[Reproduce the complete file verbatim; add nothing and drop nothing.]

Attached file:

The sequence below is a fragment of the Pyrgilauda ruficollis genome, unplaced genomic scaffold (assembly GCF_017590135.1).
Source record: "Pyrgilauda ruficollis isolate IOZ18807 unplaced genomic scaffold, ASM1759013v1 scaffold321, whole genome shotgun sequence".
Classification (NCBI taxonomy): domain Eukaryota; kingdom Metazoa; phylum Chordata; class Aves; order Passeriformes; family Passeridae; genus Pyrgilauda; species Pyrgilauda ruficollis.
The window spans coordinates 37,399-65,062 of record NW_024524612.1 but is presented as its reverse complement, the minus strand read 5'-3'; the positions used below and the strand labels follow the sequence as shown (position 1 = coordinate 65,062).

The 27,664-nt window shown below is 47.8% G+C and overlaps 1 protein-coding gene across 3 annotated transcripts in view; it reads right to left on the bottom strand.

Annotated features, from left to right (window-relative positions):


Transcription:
The sequence below is a fragment of the Pyrgilauda ruficollis genome, unplaced genomic scaffold (assembly GCF_017590135.1).
Source record: "Pyrgilauda ruficollis isolate IOZ18807 unplaced genomic scaffold, ASM1759013v1 scaffold321, whole genome shotgun sequence".
Classification (NCBI taxonomy): domain Eukaryota; kingdom Metazoa; phylum Chordata; class Aves; order Passeriformes; family Passeridae; genus Pyrgilauda; species Pyrgilauda ruficollis.
The window spans coordinates 37,399-65,062 of record NW_024524612.1 but is presented as its reverse complement, the minus strand read 5'-3'; the positions used below and the strand labels follow the sequence as shown (position 1 = coordinate 65,062).

The 27,664-nt window shown below is 47.8% G+C and overlaps 1 protein-coding gene across 3 annotated transcripts in view; it reads right to left on the bottom strand.

Annotated features, from left to right (window-relative positions):